A data type is defined by its injections, or constructors, and eliminated by pattern matching. A codata type is defined by its projections, or observations, and introduced by copattern matching. And a copattern is a pattern that describes a way of consuming a value.

For example, in a hypothetical Haskell with codata types, a pair could be defined as:

codata Pair a b where
  fst :: Pair a b -> a
  snd :: Pair a b -> b

p :: Pair Int Int
fst p = 1
snd p = 2

-- or: p = cocase { fst _ -> 1; snd _ -> 2 }

So if foo is written as a codata type, and double constructs a value of that type, then you can translate your example:

codata Foo where
  foo :: Foo -> Nat

double :: Nat -> Foo
foo (double x) = x + 1

However, double is no longer an ordinary function on naturals.

In Mercury, the append operator ++ as in L1 ++ L2 is defined as a synonym of the function append(L1, L2). Using this function in the head of a definition is equivalent to specifying some variable L and unifying L = append(L1, L2). In general this may be nondeterministic, and backtrack over several ways of splitting an input list. Likewise, you can match on double(X) in the head of a definition; however, this also implies that double is a constructor of a data type.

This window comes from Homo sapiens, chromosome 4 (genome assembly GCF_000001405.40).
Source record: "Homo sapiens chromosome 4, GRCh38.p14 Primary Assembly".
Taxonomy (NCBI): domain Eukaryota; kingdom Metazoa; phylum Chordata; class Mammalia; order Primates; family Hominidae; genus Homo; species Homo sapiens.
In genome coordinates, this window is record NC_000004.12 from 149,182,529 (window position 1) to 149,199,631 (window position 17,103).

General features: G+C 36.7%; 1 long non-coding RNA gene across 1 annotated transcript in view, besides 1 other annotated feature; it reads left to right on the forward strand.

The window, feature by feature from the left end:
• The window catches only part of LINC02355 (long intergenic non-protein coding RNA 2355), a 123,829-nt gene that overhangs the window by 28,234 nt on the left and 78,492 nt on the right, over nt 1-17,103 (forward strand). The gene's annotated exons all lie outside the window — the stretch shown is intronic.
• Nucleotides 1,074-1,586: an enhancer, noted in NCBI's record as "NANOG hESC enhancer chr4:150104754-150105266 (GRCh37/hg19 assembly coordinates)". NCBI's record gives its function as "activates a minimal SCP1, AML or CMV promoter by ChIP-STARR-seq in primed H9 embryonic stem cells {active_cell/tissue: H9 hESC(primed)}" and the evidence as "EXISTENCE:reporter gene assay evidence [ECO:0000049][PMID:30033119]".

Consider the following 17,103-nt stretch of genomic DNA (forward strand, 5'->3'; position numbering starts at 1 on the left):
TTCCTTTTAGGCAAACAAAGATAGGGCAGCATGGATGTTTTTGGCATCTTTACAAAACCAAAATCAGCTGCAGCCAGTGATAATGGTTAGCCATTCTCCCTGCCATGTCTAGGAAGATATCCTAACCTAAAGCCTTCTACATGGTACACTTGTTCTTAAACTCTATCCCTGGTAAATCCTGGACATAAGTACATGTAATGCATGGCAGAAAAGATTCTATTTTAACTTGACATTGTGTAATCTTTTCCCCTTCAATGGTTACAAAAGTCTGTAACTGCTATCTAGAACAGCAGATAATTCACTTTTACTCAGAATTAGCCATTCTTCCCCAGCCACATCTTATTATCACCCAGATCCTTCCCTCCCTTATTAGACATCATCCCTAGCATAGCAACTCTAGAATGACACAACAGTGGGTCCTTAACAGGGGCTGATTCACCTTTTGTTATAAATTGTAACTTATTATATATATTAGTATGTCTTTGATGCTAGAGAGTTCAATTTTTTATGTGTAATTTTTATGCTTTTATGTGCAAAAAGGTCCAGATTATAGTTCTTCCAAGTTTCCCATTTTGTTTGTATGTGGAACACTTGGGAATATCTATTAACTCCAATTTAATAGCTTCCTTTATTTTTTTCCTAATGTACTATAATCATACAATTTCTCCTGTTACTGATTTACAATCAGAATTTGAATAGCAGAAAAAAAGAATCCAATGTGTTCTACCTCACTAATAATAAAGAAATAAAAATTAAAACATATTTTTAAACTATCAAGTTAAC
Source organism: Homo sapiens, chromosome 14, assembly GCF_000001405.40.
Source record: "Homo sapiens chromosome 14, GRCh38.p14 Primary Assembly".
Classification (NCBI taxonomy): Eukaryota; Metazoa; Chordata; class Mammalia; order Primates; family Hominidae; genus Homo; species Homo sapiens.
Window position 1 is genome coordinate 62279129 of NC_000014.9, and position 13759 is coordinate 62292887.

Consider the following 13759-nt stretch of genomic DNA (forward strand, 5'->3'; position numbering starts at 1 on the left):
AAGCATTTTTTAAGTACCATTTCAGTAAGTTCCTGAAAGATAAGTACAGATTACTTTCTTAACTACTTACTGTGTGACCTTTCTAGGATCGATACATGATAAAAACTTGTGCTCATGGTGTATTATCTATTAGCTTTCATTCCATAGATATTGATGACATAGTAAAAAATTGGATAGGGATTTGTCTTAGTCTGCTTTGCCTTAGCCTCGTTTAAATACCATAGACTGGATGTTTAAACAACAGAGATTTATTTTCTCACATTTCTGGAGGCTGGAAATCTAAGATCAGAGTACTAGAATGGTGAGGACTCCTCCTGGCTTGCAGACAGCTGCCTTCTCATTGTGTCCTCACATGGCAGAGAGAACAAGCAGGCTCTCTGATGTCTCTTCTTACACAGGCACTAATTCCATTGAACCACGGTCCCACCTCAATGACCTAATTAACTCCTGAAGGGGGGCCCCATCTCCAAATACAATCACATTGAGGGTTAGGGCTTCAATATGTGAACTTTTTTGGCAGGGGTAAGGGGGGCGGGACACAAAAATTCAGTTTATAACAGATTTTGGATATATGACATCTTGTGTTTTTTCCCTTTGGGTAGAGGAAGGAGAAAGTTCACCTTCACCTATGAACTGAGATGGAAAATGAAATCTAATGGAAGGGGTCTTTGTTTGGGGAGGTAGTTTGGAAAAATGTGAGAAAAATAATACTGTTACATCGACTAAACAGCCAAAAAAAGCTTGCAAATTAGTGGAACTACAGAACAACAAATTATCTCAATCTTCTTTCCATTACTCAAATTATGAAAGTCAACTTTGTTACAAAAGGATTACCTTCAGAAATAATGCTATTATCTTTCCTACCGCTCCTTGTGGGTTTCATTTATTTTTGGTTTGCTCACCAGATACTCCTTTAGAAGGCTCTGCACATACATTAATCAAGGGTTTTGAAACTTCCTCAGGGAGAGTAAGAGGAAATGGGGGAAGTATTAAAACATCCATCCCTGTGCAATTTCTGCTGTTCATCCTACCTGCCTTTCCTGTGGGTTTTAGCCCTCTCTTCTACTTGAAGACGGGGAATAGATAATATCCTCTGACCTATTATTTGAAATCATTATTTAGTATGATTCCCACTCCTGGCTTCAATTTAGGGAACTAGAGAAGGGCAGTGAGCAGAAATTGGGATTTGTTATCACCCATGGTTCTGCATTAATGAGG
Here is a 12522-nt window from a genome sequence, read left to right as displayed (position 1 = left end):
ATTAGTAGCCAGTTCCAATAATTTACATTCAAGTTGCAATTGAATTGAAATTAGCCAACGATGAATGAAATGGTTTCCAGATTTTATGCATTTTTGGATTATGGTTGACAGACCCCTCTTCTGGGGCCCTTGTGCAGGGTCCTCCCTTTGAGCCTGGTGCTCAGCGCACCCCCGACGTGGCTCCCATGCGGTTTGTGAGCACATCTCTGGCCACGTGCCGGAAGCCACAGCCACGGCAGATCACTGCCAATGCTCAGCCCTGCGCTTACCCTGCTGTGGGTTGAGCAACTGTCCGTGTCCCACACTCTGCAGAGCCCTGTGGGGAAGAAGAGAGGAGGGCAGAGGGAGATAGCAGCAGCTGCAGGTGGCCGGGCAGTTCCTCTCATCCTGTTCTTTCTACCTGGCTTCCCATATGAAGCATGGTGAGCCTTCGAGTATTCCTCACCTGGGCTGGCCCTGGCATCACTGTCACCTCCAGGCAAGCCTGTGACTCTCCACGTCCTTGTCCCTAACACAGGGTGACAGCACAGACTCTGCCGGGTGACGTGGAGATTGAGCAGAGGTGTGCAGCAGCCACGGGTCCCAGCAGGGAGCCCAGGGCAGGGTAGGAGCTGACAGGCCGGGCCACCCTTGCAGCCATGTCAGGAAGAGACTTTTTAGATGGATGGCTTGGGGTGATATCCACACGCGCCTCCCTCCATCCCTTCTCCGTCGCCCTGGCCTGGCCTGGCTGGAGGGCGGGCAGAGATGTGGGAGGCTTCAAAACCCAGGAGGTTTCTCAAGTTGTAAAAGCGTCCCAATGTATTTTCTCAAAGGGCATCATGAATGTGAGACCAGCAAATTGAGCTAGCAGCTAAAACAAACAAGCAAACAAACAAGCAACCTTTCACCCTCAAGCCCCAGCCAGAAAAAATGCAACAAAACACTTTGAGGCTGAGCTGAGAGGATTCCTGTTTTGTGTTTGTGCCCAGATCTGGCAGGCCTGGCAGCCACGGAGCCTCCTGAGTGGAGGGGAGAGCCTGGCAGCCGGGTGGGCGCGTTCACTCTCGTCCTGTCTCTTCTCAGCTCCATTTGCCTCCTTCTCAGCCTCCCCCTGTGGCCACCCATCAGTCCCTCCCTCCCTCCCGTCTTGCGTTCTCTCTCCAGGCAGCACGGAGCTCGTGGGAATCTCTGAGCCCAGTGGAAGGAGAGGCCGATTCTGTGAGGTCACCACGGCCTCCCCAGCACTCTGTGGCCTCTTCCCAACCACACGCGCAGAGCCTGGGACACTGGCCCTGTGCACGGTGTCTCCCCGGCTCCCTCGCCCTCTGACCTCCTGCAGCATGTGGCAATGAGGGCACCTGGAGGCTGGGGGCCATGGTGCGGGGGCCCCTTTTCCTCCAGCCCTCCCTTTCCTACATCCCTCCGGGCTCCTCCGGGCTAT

:- type double ---> double(uint).

:- func foo(double) = uint.
foo(double(X)) = X + 1.

The situation is similar in other functional logic languages, even if they don’t require data type definitions. In particular, this is not functional inversion: the argument of foo must be exactly a call to double(X) for some X, not just any natural number divisible by two. For that, you’d need something more like Haskell’s ViewPatterns:

λ :{
| pattern Double :: Word -> Word
| pattern Double x <- ((`divMod` 2) -> (x, 0))
|   where
|     Double x = x * 2
| :}
λ foo (Double x) = x + 1

λ foo 20
11

λ Double 10
20

λ foo 1
*** Exception: <interactive>:7:1-22: Non-exhaustive patterns in function foo
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  • $\begingroup$ This is interesting but I'm not sure I unerstand how copatterns answer my question specifically; is it possible to implement foo (as written on the question) with it? $\endgroup$